As we enter Pride season, many artists such as Madonna, Cher and Gaga can look forward to a spike in streams as their music is played more at parties, in clubs and at pride parades.
There’s no exact formula as to what makes a gay anthem, as much of its weight comes from the reaction of the LGBTQ+ community to the song itself as well as the artist singing it. These particular songs have the ability to take a diverse group of long disenfranchised queer people and unite them into one strong familial community.
Hearing someone sing so freely about self-love and being yourself has the power to inspire the same feelings within the listener
Songs about empowerment, inner-strength and partying have long been a fixture of gay clubs due to how the messages, though indirect, can easily be applied to the queer experience. Hearing someone sing so freely about self-love and being yourself has the power to inspire the same feelings within the listener – these are messages which queer people have always gravitated towards and continue to need.
Although many anthems gain their reputation through their reception of the LGBTQ+ community, some queer anthems have queerness infused into their composition and creative DNA. Among the most famous anthems are ‘I’m Coming Out’ and ‘Born This Way’ which both have their roots in the gay community and its culture. Nile Rogers wrote ‘I’m Coming Out’ after seeing drag queens dressed as Diana Ross and was able to encapsulate 1980s gay liberation whilst ingraining the songs’ conception in gay nightlife.
instead of their [Born This Way’s] messages being interpreted to relate to the LGBTQ+ experience, they were written with queerness at their core
Similarly, the more modern queer anthem ‘Born This Way’ can be seen as an amalgamation of Gaga’s imagery, coming at one of her career’s peaks. At a time when such an intense spotlight was on her, by shining light on the LGBTQ+ community Gaga made her message and cultural purpose clear. Part of the reason these songs resonate so deeply with the queer community is that, instead of their messages being interpreted to relate to the LGBTQ+ experience, they were written with queerness at their core.
Back in February, controversy arose surrounding the announcement of reigning pop princess, Ariana Grande, headlining Manchester Pride. The outrage was due to a woman, who had previously not been regarded as queer, being the centre of a festival celebrating all the wonders of the LGBTQ+ community.
Watching a female artist comfortably flaunt their sexuality, self-empowerment and control can inspire confidence and hope within closeted and out queer people alike
This, however, neglects the historic tradition of cisgender, heterosexual women being elevated by queer people and heralded as gay icons. Grande is just the most recent in an ever-growing list including Kylie, Britney and Janet Jackson.
Where does this fascination come from and why does the subject seem to fit the same criteria? The main reason I can think of is that these women all act in a way which closeted queer people admire but also aspire to. Watching a female artist comfortably flaunt their sexuality, self-empowerment and control can inspire confidence and hope within closeted and out queer people alike. It’s as though we project our desires onto female artists and treat them as icons as a result.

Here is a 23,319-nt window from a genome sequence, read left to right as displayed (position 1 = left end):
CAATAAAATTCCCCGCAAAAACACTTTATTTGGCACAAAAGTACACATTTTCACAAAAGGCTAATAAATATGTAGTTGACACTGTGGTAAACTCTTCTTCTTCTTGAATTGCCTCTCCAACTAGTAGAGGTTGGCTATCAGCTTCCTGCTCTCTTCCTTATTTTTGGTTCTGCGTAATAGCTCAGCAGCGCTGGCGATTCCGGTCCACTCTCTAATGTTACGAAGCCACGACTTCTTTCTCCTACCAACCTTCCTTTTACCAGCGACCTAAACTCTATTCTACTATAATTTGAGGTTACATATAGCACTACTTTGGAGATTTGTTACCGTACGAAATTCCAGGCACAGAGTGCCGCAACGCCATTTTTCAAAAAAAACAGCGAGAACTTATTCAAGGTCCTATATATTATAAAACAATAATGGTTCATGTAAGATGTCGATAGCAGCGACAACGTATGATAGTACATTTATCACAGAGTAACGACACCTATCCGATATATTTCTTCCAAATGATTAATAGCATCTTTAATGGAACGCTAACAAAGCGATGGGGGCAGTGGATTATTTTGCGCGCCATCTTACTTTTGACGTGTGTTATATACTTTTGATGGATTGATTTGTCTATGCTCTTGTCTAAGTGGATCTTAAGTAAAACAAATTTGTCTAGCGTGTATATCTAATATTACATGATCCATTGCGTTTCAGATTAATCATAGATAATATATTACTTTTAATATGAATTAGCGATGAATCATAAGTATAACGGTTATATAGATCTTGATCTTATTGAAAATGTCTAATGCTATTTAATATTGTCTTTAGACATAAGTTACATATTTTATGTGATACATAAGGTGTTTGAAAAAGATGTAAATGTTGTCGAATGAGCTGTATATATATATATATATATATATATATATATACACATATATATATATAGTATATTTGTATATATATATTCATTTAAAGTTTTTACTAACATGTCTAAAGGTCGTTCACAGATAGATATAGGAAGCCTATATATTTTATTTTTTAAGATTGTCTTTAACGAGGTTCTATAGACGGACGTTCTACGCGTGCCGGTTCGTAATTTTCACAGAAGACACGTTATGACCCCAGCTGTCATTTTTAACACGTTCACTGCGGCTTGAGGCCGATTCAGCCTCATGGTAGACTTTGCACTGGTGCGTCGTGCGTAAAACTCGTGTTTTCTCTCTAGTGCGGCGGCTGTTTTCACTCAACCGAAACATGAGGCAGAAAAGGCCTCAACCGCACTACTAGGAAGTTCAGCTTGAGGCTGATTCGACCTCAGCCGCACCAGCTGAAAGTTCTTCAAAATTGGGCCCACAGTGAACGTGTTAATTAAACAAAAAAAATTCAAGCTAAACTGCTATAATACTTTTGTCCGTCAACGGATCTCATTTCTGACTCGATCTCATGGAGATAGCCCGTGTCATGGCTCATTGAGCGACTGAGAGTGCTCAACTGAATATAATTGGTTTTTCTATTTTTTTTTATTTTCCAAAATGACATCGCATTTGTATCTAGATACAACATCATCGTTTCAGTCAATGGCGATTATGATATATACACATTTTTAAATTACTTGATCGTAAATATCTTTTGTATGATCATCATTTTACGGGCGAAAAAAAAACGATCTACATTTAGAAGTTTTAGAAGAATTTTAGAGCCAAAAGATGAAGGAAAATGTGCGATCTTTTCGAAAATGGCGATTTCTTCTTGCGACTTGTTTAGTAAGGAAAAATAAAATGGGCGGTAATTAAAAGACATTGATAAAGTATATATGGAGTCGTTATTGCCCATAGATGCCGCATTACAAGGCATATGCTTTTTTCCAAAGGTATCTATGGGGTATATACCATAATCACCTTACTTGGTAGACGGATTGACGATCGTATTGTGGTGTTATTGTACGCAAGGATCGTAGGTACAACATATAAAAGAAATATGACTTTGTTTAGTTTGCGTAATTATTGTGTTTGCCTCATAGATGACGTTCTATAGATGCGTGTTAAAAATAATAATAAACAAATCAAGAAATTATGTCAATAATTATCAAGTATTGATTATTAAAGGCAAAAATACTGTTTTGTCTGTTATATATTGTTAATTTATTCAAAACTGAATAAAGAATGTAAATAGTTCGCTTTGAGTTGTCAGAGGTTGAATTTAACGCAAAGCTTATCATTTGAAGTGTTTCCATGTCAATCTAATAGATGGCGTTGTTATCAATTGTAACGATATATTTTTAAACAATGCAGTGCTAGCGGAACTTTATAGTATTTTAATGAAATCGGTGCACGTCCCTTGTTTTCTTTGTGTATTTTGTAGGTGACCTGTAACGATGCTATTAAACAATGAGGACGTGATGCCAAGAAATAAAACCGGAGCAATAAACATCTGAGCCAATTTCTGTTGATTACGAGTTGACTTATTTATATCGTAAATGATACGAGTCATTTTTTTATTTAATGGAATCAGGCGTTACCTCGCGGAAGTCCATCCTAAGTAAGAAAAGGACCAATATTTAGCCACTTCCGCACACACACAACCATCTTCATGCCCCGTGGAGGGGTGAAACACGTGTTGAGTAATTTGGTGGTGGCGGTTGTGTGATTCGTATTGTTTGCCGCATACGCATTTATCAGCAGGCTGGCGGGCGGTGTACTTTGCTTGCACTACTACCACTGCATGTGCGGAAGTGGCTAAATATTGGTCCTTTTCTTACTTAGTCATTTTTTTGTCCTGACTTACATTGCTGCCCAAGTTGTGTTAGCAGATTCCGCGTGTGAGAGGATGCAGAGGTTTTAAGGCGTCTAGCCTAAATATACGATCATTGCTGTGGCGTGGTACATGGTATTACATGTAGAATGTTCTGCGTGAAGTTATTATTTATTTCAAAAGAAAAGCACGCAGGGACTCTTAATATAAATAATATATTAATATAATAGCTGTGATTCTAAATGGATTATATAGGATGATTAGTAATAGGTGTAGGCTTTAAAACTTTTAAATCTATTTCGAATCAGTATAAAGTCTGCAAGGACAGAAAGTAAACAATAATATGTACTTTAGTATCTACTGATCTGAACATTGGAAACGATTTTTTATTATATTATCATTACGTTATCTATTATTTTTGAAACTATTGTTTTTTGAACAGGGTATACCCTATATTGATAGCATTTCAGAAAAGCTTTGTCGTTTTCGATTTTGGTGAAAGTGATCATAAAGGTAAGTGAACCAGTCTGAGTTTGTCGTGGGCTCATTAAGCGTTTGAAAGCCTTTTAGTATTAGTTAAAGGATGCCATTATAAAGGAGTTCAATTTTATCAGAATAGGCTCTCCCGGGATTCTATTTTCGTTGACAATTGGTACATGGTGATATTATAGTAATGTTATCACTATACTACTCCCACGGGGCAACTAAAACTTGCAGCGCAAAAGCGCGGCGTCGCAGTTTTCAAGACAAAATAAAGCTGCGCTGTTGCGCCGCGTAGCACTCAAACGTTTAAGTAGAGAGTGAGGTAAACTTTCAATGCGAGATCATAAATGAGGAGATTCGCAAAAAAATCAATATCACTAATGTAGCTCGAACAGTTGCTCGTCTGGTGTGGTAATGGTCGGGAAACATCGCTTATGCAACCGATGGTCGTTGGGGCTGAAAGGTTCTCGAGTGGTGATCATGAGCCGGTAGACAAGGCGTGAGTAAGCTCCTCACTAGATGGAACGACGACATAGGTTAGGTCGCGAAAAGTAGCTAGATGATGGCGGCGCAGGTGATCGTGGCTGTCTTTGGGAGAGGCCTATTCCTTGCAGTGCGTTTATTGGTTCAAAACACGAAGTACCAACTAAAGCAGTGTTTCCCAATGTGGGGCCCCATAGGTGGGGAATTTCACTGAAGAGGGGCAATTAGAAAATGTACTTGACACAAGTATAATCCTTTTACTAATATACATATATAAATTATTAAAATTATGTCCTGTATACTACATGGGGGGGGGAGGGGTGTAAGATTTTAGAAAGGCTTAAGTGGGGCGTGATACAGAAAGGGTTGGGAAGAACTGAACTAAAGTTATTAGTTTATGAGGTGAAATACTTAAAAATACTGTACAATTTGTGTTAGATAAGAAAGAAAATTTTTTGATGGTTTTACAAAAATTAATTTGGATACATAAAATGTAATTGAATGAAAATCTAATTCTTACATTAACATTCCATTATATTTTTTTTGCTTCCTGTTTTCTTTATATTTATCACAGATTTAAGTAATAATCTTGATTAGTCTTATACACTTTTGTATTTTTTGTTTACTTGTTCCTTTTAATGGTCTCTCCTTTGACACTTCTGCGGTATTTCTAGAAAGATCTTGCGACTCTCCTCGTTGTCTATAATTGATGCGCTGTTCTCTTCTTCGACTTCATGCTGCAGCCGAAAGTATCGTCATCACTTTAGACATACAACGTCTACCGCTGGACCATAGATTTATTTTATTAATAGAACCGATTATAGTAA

Alternatively, queer anthems can gain their title due to their lyrics unintentionally speaking to the queer experience – most famously, ‘Dancing On My Own’. By combining dance-inducing synth-pop with deeply emotional lyrics, Robyn appeals to multiple aspects which the LGBTQ+ community gravitate towards. The message of unrequited love and subsequent loneliness is something which almost every queer people has experienced cementing the song’s presence on almost every Pride playlist.
Recent years have seen a rise in gay anthems being penned and performed by queer people. Last year saw SOPHIE’s ‘Immaterial’, and Hayley Kiyoko’s ‘What I Need’ at the forefront of Pride pop signalling a shift in what is now expected of a queer anthem. Rather than inferring a message in a song or admiring traditional gay icons, these songs are all unabashedly queer, inevitably giving them a heightened level of relatability.
the increase in unapologetically queer artists suggests that in years to come, we may be looking at very different playlists
Whilst none of these songs were smash-hits, the LGBTQ+ community grasped onto them because they tell stories and discuss themes that directly apply to LGBTQ+ people. It was not that long ago that Olly Alexander pointed out that few gay popstars were willing to use male pronouns and it goes without saying that more musicians have made an effort to change this; Sam Smith, who especially came under scrutiny for this, brought out the song ‘HIM’ in 2017 which used male pronouns to discuss his sexuality. Hayley Kiyoko, who is often referred to as ‘Lesbian Jesus’ by her fanbase, has tried to normalise lesbian relationships to combat a typically heteronormative society and music industry.
We’ll always have the queer anthems which raised us, but the increase in unapologetically queer artists suggests that in years to come, we may be looking at very different playlists to have us dancing through the night with our chosen family.